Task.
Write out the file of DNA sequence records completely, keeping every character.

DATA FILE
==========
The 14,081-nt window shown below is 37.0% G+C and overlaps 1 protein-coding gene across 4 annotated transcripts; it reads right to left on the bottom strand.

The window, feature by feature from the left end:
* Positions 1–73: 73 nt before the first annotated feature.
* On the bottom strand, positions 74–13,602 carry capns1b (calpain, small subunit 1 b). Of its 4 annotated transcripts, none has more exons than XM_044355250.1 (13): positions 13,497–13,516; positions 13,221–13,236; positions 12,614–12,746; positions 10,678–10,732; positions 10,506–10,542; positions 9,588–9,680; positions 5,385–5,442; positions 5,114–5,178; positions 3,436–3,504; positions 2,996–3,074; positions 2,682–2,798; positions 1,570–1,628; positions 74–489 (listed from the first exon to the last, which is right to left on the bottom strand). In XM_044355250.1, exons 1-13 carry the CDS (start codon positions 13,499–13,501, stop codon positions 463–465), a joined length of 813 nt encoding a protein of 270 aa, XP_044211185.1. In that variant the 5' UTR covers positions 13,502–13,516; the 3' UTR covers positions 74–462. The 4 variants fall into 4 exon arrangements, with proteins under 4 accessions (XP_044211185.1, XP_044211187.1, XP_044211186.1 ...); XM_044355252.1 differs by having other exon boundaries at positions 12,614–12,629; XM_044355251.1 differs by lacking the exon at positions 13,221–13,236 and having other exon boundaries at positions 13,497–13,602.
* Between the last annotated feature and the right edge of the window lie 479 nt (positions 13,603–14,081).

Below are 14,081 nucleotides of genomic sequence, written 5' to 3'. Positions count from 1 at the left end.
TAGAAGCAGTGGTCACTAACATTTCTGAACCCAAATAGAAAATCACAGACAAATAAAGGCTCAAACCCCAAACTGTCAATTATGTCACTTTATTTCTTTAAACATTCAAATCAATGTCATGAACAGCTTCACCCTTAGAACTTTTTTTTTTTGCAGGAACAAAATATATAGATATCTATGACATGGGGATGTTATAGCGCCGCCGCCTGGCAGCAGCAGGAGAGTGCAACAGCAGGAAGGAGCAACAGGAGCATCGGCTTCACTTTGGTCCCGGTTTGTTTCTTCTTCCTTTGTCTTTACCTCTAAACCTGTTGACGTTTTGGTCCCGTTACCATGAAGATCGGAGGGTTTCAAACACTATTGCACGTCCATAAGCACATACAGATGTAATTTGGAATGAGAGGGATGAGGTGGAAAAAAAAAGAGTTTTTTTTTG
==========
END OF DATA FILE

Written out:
The 14,081-nt window shown below is 37.0% G+C and overlaps 1 protein-coding gene across 4 annotated transcripts; it reads right to left on the bottom strand.

The window, feature by feature from the left end:
* Positions 1–73: 73 nt before the first annotated feature.
* On the bottom strand, positions 74–13,602 carry capns1b (calpain, small subunit 1 b). Of its 4 annotated transcripts, none has more exons than XM_044355250.1 (13): positions 13,497–13,516; positions 13,221–13,236; positions 12,614–12,746; positions 10,678–10,732; positions 10,506–10,542; positions 9,588–9,680; positions 5,385–5,442; positions 5,114–5,178; positions 3,436–3,504; positions 2,996–3,074; positions 2,682–2,798; positions 1,570–1,628; positions 74–489 (listed from the first exon to the last, which is right to left on the bottom strand). In XM_044355250.1, exons 1-13 carry the CDS (start codon positions 13,499–13,501, stop codon positions 463–465), a joined length of 813 nt encoding a protein of 270 aa, XP_044211185.1. In that variant the 5' UTR covers positions 13,502–13,516; the 3' UTR covers positions 74–462. The 4 variants fall into 4 exon arrangements, with proteins under 4 accessions (XP_044211185.1, XP_044211187.1, XP_044211186.1 ...); XM_044355252.1 differs by having other exon boundaries at positions 12,614–12,629; XM_044355251.1 differs by lacking the exon at positions 13,221–13,236 and having other exon boundaries at positions 13,497–13,602.
* Between the last annotated feature and the right edge of the window lie 479 nt (positions 13,603–14,081).

Below are 14,081 nucleotides of genomic sequence, written 5' to 3'. Positions count from 1 at the left end.
TAGAAGCAGTGGTCACTAACATTTCTGAACCCAAATAGAAAATCACAGACAAATAAAGGCTCAAACCCCAAACTGTCAATTATGTCACTTTATTTCTTTAAACATTCAAATCAATGTCATGAACAGCTTCACCCTTAGAACTTTTTTTTTTTGCAGGAACAAAATATATAGATATCTATGACATGGGGATGTTATAGCGCCGCCGCCTGGCAGCAGCAGGAGAGTGCAACAGCAGGAAGGAGCAACAGGAGCATCGGCTTCACTTTGGTCCCGGTTTGTTTCTTCTTCCTTTGTCTTTACCTCTAAACCTGTTGACGTTTTGGTCCCGTTACCATGAAGATCGGAGGGTTTCAAACACTATTGCACGTCCATAAGCACATACAGATGTAATTTGGAATGAGAGGGATGAGGTGGAAAAAAAAAGAGTTTTTTTTTG